Bob Iger has spent much of his near decade at Disney wearing an additional corporate hat: CTO. The result? He has brought the coolest innovations from Lucasfilm, Pixar, Marvel, and ESPN into a single galaxy. ... “blue sky” experimentation has always been part of Disney’s ethos, going back to the days of multiplane cameras (to add visual depth to the background in the 1937 film Snow White and the Seven Dwarfs) and early use of lifelike robots (Disneyland’s Enchanted Tiki Room, which features electromechanical singing birds, pioneered the concept in 1963). But more than six decades ago, when founder Walt Disney first created Imagineering as the company’s innovative arm, virtual reality chambers were almost as far-fetched as talking animals. ... while there are many lessons to learn from the way he has run Disney over the past decade, this one is right up there: Not only do today’s media companies need to start thinking like technology companies—their CEOs also need to start thinking like CTOs. ... a former upstate New York weatherman who began his career at ABC in 1974 ... Every few months the CTOs of Disney’s respective businesses meet—at ESPN headquarters in Bristol, Conn., or at the company’s development center in Seattle, or at another locale—to discuss challenges and share information. Over the past couple of years the CTO council has launched “hackathons” and convened a “Best of Disney” annual symposium in which 50 new innovations are on display for the whole company to view. They’ve also partnered on technology initiatives like creating a single user ID that customers can use with various digital products. More recently they’ve started strategizing ways to incorporate drones into Disney’s businesses, such as flying them over football games with high-resolution cameras. Last summer the company filed a series of drone-related patent applications. (Eighty-four percent of Disney’s active patents were filed during Iger’s tenure as CEO.)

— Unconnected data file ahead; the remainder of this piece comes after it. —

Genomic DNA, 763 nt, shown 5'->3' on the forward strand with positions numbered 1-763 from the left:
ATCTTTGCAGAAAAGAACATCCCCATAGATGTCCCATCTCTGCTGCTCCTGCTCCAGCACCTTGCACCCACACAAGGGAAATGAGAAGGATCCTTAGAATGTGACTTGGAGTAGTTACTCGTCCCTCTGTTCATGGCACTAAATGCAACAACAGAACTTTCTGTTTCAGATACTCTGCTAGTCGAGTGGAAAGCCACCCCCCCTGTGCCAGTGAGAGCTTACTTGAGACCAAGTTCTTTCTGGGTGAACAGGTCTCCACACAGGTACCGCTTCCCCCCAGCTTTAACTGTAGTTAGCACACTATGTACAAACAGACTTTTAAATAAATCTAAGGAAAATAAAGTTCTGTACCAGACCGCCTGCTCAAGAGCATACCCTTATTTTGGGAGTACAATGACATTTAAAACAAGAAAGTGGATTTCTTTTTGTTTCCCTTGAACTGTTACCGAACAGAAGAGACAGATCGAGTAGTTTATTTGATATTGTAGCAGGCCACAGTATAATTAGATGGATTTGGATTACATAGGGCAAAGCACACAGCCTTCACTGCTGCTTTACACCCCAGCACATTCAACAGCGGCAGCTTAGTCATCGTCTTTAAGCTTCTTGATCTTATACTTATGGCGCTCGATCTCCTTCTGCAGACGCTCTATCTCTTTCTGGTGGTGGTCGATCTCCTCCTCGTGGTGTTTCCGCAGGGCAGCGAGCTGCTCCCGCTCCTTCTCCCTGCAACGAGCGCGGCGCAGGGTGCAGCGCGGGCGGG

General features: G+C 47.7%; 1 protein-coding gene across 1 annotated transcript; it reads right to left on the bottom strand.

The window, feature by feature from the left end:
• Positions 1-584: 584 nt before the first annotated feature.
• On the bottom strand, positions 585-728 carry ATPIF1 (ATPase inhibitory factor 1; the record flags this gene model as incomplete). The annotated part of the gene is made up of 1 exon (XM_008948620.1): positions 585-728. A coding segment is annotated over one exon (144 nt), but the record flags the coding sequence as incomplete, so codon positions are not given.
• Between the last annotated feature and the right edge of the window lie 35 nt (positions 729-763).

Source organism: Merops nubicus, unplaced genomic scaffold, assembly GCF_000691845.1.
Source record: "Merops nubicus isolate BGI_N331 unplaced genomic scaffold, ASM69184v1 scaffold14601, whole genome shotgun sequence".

It’s clear that in addition to being one of the most gifted movie directors in the world, somehow the heir apparent to both Steven Spielberg and George Lucas, Abrams is also a superfan. ... That puts him in a precarious situation. He has inherited the one megafranchise to rule them all. Sure, this won’t be the first time Abrams resurrects a beloved Enterprise. But … this is the saga. It’s one of the things that invented modern superfandom. And this is no reboot. With The Force Awakens, Abrams is marshaling the same actors, writers, designers, and even the same composer to reanimate the characters and themes that made the original Star Wars into, well, Star Wars. He loves those movies as much as you or any of your laser-brained friends do. But when he first met those movies he was just an apprentice. Now he must become the master. ... the stakes are merely the future of the franchise that made Abrams a filmmaker; a mythology held precious by millions of people for four decades; and, oh, right, billions and billions of dollars in movies and merch over the next half century (at least). ... “More than anything, I drew on personal experiences as cautionary tales, things that I didn’t want to do again. ... I tried to not forget the mistakes I’d made, but I also tried to focus on things that I find inspiring about cinema.”